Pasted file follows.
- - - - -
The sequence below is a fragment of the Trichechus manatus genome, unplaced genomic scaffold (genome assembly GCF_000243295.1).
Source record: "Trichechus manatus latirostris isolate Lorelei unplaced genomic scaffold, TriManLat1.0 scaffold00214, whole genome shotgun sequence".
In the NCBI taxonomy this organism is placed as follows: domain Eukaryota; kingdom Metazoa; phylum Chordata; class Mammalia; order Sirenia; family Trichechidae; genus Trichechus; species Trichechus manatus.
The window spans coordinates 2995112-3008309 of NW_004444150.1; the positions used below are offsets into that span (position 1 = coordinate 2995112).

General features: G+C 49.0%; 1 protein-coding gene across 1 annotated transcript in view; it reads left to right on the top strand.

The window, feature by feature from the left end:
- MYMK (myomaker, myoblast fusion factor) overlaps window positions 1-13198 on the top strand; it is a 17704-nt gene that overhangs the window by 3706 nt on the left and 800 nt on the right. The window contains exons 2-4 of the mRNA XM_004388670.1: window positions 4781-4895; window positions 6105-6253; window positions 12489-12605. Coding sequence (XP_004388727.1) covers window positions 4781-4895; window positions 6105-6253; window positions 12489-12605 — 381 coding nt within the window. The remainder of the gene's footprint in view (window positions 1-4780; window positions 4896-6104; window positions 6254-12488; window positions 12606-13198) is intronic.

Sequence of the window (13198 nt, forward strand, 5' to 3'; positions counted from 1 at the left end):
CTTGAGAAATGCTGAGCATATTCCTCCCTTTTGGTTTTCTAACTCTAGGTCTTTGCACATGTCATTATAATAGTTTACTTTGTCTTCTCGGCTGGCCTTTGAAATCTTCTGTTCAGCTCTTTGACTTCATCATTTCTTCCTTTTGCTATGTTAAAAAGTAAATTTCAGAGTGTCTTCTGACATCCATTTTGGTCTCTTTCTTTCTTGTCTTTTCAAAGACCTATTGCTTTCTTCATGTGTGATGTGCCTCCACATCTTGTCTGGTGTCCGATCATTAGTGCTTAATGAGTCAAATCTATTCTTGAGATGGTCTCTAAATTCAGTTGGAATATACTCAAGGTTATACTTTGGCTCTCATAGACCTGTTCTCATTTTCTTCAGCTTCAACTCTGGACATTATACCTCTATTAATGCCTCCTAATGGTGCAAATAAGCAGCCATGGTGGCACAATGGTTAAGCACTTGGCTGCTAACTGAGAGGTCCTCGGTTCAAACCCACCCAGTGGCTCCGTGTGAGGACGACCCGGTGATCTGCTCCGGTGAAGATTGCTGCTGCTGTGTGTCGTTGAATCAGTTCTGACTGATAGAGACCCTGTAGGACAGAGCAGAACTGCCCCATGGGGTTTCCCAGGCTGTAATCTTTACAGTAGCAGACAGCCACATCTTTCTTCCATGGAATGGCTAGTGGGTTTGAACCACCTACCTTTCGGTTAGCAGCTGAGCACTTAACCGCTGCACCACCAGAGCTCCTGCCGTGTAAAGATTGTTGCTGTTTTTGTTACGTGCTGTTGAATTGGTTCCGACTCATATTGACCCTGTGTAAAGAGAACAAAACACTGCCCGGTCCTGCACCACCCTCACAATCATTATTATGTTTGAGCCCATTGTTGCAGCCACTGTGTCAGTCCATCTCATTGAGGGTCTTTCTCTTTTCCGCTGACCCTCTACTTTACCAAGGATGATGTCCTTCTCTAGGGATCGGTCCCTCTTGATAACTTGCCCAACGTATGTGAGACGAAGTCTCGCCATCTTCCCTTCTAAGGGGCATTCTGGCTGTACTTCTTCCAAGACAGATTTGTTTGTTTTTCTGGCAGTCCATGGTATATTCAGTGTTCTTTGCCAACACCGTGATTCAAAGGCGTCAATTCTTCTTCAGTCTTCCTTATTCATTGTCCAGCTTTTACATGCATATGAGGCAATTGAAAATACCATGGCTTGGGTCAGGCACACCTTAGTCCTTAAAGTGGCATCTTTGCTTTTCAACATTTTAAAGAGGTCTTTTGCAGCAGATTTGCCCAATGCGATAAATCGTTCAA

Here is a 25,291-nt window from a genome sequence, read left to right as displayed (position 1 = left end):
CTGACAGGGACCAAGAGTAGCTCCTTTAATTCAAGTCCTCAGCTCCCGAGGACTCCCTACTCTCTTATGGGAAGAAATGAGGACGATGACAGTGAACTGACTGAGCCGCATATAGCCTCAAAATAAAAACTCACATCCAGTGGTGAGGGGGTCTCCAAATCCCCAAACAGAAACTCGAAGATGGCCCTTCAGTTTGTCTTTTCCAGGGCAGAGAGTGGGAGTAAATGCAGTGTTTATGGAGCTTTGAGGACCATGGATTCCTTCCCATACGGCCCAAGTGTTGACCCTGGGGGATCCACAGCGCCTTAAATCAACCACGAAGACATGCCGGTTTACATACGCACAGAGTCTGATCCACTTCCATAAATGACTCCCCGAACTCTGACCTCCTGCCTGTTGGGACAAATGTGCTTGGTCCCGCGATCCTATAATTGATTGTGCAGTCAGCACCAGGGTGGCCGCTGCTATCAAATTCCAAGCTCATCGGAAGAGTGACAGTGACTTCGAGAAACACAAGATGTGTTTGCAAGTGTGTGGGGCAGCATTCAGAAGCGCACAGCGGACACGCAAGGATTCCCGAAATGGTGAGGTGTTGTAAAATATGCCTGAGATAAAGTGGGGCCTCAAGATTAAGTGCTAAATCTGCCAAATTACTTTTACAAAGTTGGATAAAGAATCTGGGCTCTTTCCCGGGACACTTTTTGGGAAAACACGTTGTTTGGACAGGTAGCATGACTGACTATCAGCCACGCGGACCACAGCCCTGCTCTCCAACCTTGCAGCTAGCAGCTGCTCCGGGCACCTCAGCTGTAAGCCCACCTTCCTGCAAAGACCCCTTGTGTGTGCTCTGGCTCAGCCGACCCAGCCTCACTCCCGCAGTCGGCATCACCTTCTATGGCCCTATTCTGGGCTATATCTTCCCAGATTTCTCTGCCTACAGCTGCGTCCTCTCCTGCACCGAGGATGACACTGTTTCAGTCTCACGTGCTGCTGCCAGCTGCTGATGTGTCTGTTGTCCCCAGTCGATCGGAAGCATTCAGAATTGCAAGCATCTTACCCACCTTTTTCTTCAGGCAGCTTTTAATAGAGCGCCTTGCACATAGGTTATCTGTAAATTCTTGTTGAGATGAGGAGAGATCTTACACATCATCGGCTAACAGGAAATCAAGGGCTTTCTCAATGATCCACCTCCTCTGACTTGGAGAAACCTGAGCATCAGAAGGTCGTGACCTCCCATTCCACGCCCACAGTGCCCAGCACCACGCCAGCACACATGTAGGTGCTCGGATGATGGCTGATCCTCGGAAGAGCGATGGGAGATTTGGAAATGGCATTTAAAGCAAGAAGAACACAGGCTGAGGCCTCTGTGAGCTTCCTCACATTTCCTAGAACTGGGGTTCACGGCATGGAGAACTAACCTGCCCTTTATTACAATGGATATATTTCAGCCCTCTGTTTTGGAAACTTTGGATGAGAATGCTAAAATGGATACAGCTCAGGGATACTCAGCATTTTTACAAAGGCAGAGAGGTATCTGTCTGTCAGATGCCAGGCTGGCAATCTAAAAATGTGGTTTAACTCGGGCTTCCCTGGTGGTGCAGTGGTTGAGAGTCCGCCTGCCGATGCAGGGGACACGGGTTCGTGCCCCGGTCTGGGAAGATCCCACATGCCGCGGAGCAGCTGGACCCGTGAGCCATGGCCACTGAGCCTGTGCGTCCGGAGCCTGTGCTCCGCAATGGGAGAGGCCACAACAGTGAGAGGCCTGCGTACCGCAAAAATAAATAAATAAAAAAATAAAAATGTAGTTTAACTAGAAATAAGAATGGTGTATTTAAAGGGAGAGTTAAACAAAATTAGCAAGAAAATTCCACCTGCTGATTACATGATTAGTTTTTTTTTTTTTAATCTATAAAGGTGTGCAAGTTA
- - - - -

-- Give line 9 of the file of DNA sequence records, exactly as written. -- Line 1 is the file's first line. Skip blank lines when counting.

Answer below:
CTTGAGAAATGCTGAGCATATTCCTCCCTTTTGGTTTTCTAACTCTAGGTCTTTGCACATGTCATTATAATAGTTTACTTTGTCTTCTCGGCTGGCCTTTGAAATCTTCTGTTCAGCTCTTTGACTTCATCATTTCTTCCTTTTGCTATGTTAAAAAGTAAATTTCAGAGTGTCTTCTGACATCCATTTTGGTCTCTTTCTTTCTTGTCTTTTCAAAGACCTATTGCTTTCTTCATGTGTGATGTGCCTCCACATCTTGTCTGGTGTCCGATCATTAGTGCTTAATGAGTCAAATCTATTCTTGAGATGGTCTCTAAATTCAGTTGGAATATACTCAAGGTTATACTTTGGCTCTCATAGACCTGTTCTCATTTTCTTCAGCTTCAACTCTGGACATTATACCTCTATTAATGCCTCCTAATGGTGCAAATAAGCAGCCATGGTGGCACAATGGTTAAGCACTTGGCTGCTAACTGAGAGGTCCTCGGTTCAAACCCACCCAGTGGCTCCGTGTGAGGACGACCCGGTGATCTGCTCCGGTGAAGATTGCTGCTGCTGTGTGTCGTTGAATCAGTTCTGACTGATAGAGACCCTGTAGGACAGAGCAGAACTGCCCCATGGGGTTTCCCAGGCTGTAATCTTTACAGTAGCAGACAGCCACATCTTTCTTCCATGGAATGGCTAGTGGGTTTGAACCACCTACCTTTCGGTTAGCAGCTGAGCACTTAACCGCTGCACCACCAGAGCTCCTGCCGTGTAAAGATTGTTGCTGTTTTTGTTACGTGCTGTTGAATTGGTTCCGACTCATATTGACCCTGTGTAAAGAGAACAAAACACTGCCCGGTCCTGCACCACCCTCACAATCATTATTATGTTTGAGCCCATTGTTGCAGCCACTGTGTCAGTCCATCTCATTGAGGGTCTTTCTCTTTTCCGCTGACCCTCTACTTTACCAAGGATGATGTCCTTCTCTAGGGATCGGTCCCTCTTGATAACTTGCCCAACGTATGTGAGACGAAGTCTCGCCATCTTCCCTTCTAAGGGGCATTCTGGCTGTACTTCTTCCAAGACAGATTTGTTTGTTTTTCTGGCAGTCCATGGTATATTCAGTGTTCTTTGCCAACACCGTGATTCAAAGGCGTCAATTCTTCTTCAGTCTTCCTTATTCATTGTCCAGCTTTTACATGCATATGAGGCAATTGAAAATACCATGGCTTGGGTCAGGCACACCTTAGTCCTTAAAGTGGCATCTTTGCTTTTCAACATTTTAAAGAGGTCTTTTGCAGCAGATTTGCCCAATGCGATAAATCGTTCAA